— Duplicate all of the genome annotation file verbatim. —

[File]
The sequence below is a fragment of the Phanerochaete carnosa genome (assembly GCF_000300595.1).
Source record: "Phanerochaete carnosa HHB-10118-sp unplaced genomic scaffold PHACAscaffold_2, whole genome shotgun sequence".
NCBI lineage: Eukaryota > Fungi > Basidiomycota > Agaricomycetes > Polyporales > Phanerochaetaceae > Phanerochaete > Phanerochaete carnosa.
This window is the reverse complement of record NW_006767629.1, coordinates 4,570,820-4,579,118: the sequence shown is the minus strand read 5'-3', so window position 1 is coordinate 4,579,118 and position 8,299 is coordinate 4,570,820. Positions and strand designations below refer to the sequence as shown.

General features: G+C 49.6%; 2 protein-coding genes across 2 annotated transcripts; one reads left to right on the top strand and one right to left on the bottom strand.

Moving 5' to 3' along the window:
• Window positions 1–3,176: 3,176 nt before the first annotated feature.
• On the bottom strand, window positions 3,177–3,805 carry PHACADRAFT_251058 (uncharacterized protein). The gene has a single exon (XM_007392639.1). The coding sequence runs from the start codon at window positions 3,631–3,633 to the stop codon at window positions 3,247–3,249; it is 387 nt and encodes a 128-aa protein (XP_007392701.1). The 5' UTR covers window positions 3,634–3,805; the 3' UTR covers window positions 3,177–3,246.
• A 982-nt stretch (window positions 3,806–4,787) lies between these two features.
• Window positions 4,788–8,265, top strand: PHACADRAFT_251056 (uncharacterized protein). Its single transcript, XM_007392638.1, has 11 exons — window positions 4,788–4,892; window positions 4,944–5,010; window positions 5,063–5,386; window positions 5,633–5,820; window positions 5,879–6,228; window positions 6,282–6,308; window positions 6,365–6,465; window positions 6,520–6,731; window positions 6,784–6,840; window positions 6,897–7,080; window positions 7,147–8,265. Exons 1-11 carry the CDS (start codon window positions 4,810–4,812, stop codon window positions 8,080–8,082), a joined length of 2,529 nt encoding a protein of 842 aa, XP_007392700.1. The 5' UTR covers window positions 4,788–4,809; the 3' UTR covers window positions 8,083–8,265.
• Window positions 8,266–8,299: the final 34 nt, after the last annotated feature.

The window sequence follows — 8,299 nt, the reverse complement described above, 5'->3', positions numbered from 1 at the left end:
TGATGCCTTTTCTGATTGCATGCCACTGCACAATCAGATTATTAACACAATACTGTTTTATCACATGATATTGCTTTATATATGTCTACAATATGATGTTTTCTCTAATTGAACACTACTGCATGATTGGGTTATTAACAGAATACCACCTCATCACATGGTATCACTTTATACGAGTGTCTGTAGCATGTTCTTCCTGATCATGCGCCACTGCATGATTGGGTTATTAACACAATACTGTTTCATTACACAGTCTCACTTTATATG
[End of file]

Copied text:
The sequence below is a fragment of the Phanerochaete carnosa genome (assembly GCF_000300595.1).
Source record: "Phanerochaete carnosa HHB-10118-sp unplaced genomic scaffold PHACAscaffold_2, whole genome shotgun sequence".
NCBI lineage: Eukaryota > Fungi > Basidiomycota > Agaricomycetes > Polyporales > Phanerochaetaceae > Phanerochaete > Phanerochaete carnosa.
This window is the reverse complement of record NW_006767629.1, coordinates 4,570,820-4,579,118: the sequence shown is the minus strand read 5'-3', so window position 1 is coordinate 4,579,118 and position 8,299 is coordinate 4,570,820. Positions and strand designations below refer to the sequence as shown.

General features: G+C 49.6%; 2 protein-coding genes across 2 annotated transcripts; one reads left to right on the top strand and one right to left on the bottom strand.

Moving 5' to 3' along the window:
• Window positions 1–3,176: 3,176 nt before the first annotated feature.
• On the bottom strand, window positions 3,177–3,805 carry PHACADRAFT_251058 (uncharacterized protein). The gene has a single exon (XM_007392639.1). The coding sequence runs from the start codon at window positions 3,631–3,633 to the stop codon at window positions 3,247–3,249; it is 387 nt and encodes a 128-aa protein (XP_007392701.1). The 5' UTR covers window positions 3,634–3,805; the 3' UTR covers window positions 3,177–3,246.
• A 982-nt stretch (window positions 3,806–4,787) lies between these two features.
• Window positions 4,788–8,265, top strand: PHACADRAFT_251056 (uncharacterized protein). Its single transcript, XM_007392638.1, has 11 exons — window positions 4,788–4,892; window positions 4,944–5,010; window positions 5,063–5,386; window positions 5,633–5,820; window positions 5,879–6,228; window positions 6,282–6,308; window positions 6,365–6,465; window positions 6,520–6,731; window positions 6,784–6,840; window positions 6,897–7,080; window positions 7,147–8,265. Exons 1-11 carry the CDS (start codon window positions 4,810–4,812, stop codon window positions 8,080–8,082), a joined length of 2,529 nt encoding a protein of 842 aa, XP_007392700.1. The 5' UTR covers window positions 4,788–4,809; the 3' UTR covers window positions 8,083–8,265.
• Window positions 8,266–8,299: the final 34 nt, after the last annotated feature.

The window sequence follows — 8,299 nt, the reverse complement described above, 5'->3', positions numbered from 1 at the left end:
TGATGCCTTTTCTGATTGCATGCCACTGCACAATCAGATTATTAACACAATACTGTTTTATCACATGATATTGCTTTATATATGTCTACAATATGATGTTTTCTCTAATTGAACACTACTGCATGATTGGGTTATTAACAGAATACCACCTCATCACATGGTATCACTTTATACGAGTGTCTGTAGCATGTTCTTCCTGATCATGCGCCACTGCATGATTGGGTTATTAACACAATACTGTTTCATTACACAGTCTCACTTTATATG